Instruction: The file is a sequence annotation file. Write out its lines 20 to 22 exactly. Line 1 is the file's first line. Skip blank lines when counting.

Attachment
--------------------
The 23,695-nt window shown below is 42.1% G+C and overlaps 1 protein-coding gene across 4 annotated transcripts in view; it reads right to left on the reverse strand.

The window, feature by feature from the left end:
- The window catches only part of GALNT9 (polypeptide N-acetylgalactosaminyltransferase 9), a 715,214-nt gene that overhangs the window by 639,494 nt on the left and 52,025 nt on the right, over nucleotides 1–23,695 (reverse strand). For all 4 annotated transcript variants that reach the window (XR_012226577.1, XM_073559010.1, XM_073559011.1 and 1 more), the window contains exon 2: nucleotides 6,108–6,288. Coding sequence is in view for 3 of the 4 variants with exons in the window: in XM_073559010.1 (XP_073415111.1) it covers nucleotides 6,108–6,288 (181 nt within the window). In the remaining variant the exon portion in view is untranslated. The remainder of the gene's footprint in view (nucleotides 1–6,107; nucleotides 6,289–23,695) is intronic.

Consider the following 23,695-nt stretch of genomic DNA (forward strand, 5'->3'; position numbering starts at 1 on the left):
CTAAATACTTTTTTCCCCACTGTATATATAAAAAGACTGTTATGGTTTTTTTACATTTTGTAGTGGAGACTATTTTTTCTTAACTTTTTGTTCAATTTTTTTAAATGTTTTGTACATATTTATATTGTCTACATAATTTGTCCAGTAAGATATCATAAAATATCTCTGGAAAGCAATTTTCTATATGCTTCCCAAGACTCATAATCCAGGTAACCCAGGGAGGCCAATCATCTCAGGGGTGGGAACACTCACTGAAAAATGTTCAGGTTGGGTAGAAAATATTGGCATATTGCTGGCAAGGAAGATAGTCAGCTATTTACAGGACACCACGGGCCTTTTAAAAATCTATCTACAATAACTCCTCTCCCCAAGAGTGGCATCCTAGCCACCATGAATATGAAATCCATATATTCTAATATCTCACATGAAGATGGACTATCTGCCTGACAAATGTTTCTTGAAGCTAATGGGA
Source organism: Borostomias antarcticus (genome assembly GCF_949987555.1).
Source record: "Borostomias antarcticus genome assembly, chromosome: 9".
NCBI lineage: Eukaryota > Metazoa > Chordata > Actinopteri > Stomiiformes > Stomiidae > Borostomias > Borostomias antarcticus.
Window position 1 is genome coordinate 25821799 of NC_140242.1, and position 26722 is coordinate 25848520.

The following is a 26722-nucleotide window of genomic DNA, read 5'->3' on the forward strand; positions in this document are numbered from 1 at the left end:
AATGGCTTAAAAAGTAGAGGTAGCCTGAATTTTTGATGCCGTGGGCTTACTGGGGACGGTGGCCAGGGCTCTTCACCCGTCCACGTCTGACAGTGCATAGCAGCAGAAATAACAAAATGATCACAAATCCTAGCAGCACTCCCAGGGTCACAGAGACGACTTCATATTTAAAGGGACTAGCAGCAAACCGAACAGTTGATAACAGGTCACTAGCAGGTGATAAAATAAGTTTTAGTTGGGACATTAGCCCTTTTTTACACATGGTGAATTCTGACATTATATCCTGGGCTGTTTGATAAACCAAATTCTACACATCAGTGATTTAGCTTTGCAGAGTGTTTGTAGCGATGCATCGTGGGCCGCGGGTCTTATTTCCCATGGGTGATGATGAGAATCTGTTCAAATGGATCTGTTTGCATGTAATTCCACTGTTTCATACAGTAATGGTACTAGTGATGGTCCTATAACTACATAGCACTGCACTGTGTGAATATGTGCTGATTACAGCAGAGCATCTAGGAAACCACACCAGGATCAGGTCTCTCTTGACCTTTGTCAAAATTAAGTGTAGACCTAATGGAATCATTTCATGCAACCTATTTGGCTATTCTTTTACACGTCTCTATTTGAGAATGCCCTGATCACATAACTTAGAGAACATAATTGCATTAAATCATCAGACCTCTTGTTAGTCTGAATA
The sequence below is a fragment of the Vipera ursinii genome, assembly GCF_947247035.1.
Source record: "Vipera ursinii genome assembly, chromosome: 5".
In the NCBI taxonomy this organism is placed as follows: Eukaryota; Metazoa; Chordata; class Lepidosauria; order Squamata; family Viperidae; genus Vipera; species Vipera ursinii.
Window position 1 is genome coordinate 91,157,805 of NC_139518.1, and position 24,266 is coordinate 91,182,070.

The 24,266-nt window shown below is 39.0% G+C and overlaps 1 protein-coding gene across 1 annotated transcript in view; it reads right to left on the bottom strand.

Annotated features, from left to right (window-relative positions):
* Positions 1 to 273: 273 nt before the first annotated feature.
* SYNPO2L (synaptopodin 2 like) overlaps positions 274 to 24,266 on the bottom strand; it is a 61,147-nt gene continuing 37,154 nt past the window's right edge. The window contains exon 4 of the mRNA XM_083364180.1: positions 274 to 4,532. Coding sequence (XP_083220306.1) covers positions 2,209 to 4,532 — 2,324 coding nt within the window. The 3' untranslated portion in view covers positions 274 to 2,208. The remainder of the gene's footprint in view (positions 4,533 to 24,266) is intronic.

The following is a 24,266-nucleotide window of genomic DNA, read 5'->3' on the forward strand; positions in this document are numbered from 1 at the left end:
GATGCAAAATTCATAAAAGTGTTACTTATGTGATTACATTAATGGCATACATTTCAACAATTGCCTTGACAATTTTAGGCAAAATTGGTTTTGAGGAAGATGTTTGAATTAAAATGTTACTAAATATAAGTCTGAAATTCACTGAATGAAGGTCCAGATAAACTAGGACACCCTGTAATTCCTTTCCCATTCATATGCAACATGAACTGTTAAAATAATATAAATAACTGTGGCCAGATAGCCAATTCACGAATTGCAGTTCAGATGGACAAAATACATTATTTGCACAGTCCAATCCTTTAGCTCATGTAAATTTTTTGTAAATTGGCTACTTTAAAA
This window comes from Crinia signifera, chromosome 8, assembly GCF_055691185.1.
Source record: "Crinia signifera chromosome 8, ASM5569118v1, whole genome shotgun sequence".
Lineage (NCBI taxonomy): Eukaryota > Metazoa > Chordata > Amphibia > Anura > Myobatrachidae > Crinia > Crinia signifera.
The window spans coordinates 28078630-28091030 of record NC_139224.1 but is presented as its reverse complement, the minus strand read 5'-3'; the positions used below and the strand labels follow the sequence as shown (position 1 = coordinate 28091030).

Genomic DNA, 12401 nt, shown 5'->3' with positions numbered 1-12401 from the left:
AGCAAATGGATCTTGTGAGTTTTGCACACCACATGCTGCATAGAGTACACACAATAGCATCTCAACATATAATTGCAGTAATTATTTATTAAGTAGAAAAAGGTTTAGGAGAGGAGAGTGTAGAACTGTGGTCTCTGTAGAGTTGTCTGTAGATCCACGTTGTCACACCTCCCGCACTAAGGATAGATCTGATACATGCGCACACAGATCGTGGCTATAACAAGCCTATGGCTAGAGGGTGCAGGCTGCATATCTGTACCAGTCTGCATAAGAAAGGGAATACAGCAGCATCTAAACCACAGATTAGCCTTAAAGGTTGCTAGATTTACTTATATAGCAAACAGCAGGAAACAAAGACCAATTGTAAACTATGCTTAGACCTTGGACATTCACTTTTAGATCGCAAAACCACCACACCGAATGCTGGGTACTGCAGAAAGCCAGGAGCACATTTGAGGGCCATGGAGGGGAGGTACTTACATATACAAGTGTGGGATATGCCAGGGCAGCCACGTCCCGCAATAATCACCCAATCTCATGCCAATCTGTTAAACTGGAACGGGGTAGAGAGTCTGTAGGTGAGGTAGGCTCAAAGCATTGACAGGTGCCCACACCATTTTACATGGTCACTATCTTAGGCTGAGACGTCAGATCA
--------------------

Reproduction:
The following is a 24,266-nucleotide window of genomic DNA, read 5'->3' on the forward strand; positions in this document are numbered from 1 at the left end:
GATGCAAAATTCATAAAAGTGTTACTTATGTGATTACATTAATGGCATACATTTCAACAATTGCCTTGACAATTTTAGGCAAAATTGGTTTTGAGGAAGATGTTTGAATTAAAATGTTACTAAATATAAGTCTGAAATTCACTGAATGAAGGTCCAGATAAACTAGGACACCCTGTAATTCCTTTCCCATTCATATGCAACATGAACTGTTAAAATAATATAAATAACTGTGGCCAGATAGCCAATTCACGAATTGCAGTTCAGATGGACAAAATACATTATTTGCACAGTCCAATCCTTTAGCTCATGTAAATTTTTTGTAAATTGGCTACTTTAAAA
This window comes from Crinia signifera, chromosome 8, assembly GCF_055691185.1.